People with a learning disability and their carers are part of 10 different communities who took part in a new research project looking at how they access and use repurposed NHS community spaces.
The communities are those disproportionately affected by health inequalities across the UK and the research was commissioned by NHS Property Services and carried out by the Health Creation Alliance.
The research report found that culturally sensitive, inclusive spaces with an affordable café are top of the list for disabled people along with a multipurpose space (to mix with others and escape stigma) and a range of support services/social activities at the venue.
NHS Property Services have transformed nearly 70 vacant or under-utilised spaces to date for use by community groups and the provision of non-clinical services. The findings will inform NHS Property Services’ work and be the driving force of their national social prescribing programme to support the creation of healthier communities.
The research provides a wealth of information about the nuances and drivers behind what works for different types of communities and draws attention to the many commonalities – things that matter to most communities – in eight ‘big themes’. It also includes 12 recommendations.
Some key findings include:
Access is a key consideration for many people – in terms of transport to the venue, access to the building and mobility around the premises. Communities value a sense of ownership of the space and a say in how it is run.
Multi-functional spaces that are open to many different types of communities, cultures and generations are most popular e.g., a parent coming for immigration advice, while the child comes for a sport activity to the same venue.
Many groups benefit from a calm, welcoming environment with sensory spaces, inclusive spaces and an affordable community café.
Rhea Horlock, Head of Corporate Social Responsibility, NHSPS, said, “These findings highlight the importance of appropriate space in creating healthier communities. We have already transformed 69 vacant or under-utilised spaces for use by community groups and the provision of non-clinical services as part of our national social prescribing programme. As we continue to transform our spaces, we will use the findings to make sure all communities can use NHS spaces to create health in ways that work for them.”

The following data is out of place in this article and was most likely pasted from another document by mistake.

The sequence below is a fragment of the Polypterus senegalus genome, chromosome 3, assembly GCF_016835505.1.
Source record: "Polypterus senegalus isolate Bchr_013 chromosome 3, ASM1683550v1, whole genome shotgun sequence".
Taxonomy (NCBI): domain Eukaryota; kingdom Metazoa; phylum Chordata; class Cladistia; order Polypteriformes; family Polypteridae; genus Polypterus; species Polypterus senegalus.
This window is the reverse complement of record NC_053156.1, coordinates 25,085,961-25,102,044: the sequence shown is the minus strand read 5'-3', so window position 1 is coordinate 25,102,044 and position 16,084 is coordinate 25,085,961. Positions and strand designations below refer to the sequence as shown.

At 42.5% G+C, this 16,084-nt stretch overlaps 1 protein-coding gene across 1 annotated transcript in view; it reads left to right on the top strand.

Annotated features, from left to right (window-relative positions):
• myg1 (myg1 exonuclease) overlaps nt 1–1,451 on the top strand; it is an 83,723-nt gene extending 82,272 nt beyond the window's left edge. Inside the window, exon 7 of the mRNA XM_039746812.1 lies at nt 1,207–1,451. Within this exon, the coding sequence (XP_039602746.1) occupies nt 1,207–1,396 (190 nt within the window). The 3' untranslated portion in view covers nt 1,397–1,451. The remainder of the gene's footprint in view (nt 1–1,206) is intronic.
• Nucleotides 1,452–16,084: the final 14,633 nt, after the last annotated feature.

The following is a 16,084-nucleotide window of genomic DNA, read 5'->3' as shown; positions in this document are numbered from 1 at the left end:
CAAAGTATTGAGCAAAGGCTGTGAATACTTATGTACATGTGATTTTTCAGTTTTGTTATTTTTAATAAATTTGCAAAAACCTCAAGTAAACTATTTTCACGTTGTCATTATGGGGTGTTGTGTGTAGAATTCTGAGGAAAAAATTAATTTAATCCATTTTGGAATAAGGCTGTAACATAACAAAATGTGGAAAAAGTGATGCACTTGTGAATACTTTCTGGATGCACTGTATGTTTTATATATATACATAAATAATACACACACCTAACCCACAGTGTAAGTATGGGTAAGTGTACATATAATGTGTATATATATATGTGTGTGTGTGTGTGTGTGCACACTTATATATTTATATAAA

Health is shaped by our environment
NHS Property Services says it is working to shift the dial from a system designed to treat illness, to one that works in partnership with communities to create health – where NHS spaces go beyond treatment to become places that support communities to connect.
It adds that the need for this has never been greater, with health inequalities already widened by the Covid-19 pandemic and set to be exacerbated by a cost-of-living crisis, reminding us just how much our health is shaped by our environment.
Merron Simpson, Chief Executive of The Health Creation Alliance, added: “Health and wellbeing is enhanced when people and communities gain control over their lives and environments. Gaining access and a sense of ownership of suitable spaces can be a tremendous boost when those spaces are accessible, welcoming and enable people to come together to do the things they love. We were delighted to partner with NHSPS to bring forward this research, which shows a huge willingness of different types of communities to share spaces with others to support community cohesion and health creation.”
The ten community groups selected were:
People with, or recovering from, drug and alcohol dependency
People with a learning disability
People of Somali origin or heritage
People with experience of mental iIl-health
People from the LGBTQ+ community
Women from South Asian origin or heritage
People from the Roma community.
As well as their social prescribing programme, NHSPS will work to integrate the research recommendations to inform new ways of working with communities to create health.